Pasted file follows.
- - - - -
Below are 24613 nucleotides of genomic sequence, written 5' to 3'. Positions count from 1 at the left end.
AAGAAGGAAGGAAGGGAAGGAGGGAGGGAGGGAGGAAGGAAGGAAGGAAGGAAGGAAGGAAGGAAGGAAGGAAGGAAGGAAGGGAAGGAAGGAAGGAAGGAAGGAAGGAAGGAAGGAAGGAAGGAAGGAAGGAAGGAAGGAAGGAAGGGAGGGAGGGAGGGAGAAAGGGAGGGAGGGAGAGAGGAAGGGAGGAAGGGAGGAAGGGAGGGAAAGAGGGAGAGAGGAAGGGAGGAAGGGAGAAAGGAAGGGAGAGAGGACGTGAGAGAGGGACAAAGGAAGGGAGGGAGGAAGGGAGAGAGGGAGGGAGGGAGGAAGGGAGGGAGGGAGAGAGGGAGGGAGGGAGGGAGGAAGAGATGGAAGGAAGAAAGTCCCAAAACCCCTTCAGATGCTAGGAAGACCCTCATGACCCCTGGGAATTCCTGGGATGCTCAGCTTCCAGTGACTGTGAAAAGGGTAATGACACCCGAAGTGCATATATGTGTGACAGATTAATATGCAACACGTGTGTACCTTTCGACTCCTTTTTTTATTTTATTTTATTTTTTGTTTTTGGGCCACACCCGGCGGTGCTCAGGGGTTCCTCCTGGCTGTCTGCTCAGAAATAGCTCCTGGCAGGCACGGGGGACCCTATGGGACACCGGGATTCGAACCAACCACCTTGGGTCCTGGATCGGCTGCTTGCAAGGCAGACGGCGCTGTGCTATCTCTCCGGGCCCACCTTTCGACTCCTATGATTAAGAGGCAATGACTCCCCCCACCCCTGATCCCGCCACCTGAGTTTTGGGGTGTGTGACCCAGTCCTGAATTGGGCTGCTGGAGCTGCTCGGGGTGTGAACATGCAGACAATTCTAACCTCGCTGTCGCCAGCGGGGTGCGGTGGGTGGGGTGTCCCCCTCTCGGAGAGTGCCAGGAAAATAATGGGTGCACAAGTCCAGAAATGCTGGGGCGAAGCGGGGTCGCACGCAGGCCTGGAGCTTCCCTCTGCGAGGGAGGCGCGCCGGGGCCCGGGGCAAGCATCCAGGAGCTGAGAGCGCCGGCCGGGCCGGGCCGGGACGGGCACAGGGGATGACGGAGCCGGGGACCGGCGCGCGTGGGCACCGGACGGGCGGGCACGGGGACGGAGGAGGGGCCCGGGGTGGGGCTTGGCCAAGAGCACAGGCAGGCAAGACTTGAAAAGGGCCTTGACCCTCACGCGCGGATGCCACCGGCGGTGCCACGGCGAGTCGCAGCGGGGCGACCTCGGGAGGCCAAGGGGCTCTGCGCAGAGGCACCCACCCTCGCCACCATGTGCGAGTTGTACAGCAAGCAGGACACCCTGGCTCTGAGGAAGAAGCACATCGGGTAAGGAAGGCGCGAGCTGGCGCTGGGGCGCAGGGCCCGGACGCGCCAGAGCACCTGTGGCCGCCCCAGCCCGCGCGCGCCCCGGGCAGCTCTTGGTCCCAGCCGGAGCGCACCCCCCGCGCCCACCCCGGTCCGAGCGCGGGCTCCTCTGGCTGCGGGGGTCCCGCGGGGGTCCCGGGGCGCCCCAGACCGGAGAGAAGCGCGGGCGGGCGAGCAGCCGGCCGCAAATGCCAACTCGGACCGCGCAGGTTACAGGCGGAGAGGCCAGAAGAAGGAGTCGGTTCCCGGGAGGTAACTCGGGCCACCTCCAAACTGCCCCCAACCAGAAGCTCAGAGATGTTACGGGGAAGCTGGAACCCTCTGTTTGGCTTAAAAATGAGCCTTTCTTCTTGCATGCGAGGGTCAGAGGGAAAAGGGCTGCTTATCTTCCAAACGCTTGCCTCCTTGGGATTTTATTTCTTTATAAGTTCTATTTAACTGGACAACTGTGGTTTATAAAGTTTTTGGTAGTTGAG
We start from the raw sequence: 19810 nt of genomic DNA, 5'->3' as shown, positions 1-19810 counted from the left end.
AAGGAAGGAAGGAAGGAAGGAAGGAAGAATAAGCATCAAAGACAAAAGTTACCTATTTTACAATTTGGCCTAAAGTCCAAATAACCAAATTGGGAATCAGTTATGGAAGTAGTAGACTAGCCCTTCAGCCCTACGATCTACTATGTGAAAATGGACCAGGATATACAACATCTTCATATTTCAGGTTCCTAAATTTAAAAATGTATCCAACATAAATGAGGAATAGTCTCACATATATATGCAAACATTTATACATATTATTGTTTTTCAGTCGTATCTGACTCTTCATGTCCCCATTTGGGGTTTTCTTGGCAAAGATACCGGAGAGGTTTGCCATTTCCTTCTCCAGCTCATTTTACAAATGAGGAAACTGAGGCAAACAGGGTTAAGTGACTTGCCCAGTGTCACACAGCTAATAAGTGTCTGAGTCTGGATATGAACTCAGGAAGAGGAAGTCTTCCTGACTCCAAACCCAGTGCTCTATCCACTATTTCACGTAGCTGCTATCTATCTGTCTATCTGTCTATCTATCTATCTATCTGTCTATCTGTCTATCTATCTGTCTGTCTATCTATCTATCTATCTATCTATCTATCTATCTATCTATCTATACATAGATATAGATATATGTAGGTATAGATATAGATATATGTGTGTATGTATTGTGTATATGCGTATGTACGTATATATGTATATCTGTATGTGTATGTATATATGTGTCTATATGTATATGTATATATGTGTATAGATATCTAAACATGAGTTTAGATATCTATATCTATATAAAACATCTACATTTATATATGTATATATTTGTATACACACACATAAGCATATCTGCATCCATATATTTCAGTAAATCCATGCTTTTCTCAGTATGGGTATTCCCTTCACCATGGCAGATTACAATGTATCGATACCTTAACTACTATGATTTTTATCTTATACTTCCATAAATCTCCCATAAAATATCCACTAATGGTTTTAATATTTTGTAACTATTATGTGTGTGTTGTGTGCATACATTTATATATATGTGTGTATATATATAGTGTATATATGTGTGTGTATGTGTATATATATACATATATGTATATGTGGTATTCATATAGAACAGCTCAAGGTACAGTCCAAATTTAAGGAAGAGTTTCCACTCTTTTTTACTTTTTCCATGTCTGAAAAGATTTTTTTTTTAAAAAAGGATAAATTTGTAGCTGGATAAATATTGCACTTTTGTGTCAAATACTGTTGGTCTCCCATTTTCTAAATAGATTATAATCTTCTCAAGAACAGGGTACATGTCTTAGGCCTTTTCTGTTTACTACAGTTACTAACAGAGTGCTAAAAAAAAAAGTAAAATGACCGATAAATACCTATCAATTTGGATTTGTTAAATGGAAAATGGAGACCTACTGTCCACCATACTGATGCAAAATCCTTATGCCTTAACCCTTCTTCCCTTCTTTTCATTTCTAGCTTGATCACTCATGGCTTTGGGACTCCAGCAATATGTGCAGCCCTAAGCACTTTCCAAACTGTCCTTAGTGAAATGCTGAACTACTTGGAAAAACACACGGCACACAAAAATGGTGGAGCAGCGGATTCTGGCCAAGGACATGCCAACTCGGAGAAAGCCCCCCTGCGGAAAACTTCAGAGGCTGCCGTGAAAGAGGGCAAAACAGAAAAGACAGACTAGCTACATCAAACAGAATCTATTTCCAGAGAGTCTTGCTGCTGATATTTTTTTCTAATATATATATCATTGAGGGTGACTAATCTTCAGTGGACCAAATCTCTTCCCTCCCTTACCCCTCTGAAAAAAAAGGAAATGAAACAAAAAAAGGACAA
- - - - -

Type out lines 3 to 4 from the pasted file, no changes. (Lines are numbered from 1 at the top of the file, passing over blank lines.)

We start from the raw sequence: 19810 nt of genomic DNA, 5'->3' as shown, positions 1-19810 counted from the left end.
AAGGAAGGAAGGAAGGAAGGAAGGAAGAATAAGCATCAAAGACAAAAGTTACCTATTTTACAATTTGGCCTAAAGTCCAAATAACCAAATTGGGAATCAGTTATGGAAGTAGTAGACTAGCCCTTCAGCCCTACGATCTACTATGTGAAAATGGACCAGGATATACAACATCTTCATATTTCAGGTTCCTAAATTTAAAAATGTATCCAACATAAATGAGGAATAGTCTCACATATATATGCAAACATTTATACATATTATTGTTTTTCAGTCGTATCTGACTCTTCATGTCCCCATTTGGGGTTTTCTTGGCAAAGATACCGGAGAGGTTTGCCATTTCCTTCTCCAGCTCATTTTACAAATGAGGAAACTGAGGCAAACAGGGTTAAGTGACTTGCCCAGTGTCACACAGCTAATAAGTGTCTGAGTCTGGATATGAACTCAGGAAGAGGAAGTCTTCCTGACTCCAAACCCAGTGCTCTATCCACTATTTCACGTAGCTGCTATCTATCTGTCTATCTGTCTATCTATCTATCTATCTGTCTATCTGTCTATCTATCTGTCTGTCTATCTATCTATCTATCTATCTATCTATCTATCTATCTATCTATACATAGATATAGATATATGTAGGTATAGATATAGATATATGTGTGTATGTATTGTGTATATGCGTATGTACGTATATATGTATATCTGTATGTGTATGTATATATGTGTCTATATGTATATGTATATATGTGTATAGATATCTAAACATGAGTTTAGATATCTATATCTATATAAAACATCTACATTTATATATGTATATATTTGTATACACACACATAAGCATATCTGCATCCATATATTTCAGTAAATCCATGCTTTTCTCAGTATGGGTATTCCCTTCACCATGGCAGATTACAATGTATCGATACCTTAACTACTATGATTTTTATCTTATACTTCCATAAATCTCCCATAAAATATCCACTAATGGTTTTAATATTTTGTAACTATTATGTGTGTGTTGTGTGCATACATTTATATATATGTGTGTATATATATAGTGTATATATGTGTGTGTATGTGTATATATATACATATATGTATATGTGGTATTCATATAGAACAGCTCAAGGTACAGTCCAAATTTAAGGAAGAGTTTCCACTCTTTTTTACTTTTTCCATGTCTGAAAAGATTTTTTTTTTAAAAAAGGATAAATTTGTAGCTGGATAAATATTGCACTTTTGTGTCAAATACTGTTGGTCTCCCATTTTCTAAATAGATTATAATCTTCTCAAGAACAGGGTACATGTCTTAGGCCTTTTCTGTTTACTACAGTTACTAACAGAGTGCTAAAAAAAAAAGTAAAATGACCGATAAATACCTATCAATTTGGATTTGTTAAATGGAAAATGGAGACCTACTGTCCACCATACTGATGCAAAATCCTTATGCCTTAACCCTTCTTCCCTTCTTTTCATTTCTAGCTTGATCACTCATGGCTTTGGGACTCCAGCAATATGTGCAGCCCTAAGCACTTTCCAAACTGTCCTTAGTGAAATGCTGAACTACTTGGAAAAACACACGGCACACAAAAATGGTGGAGCAGCGGATTCTGGCCAAGGACATGCCAACTCGGAGAAAGCCCCCCTGCGGAAAACTTCAGAGGCTGCCGTGAAAGAGGGCAAAACAGAAAAGACAGACTAGCTACATCAAACAGAATCTATTTCCAGAGAGTCTTGCTGCTGATATTTTTTTCTAATATATATATCATTGAGGGTGACTAATCTTCAGTGGACCAAATCTCTTCCCTCCCTTACCCCTCTGAAAAAAAAGGAAATGAAACAAAAAAAGGACAA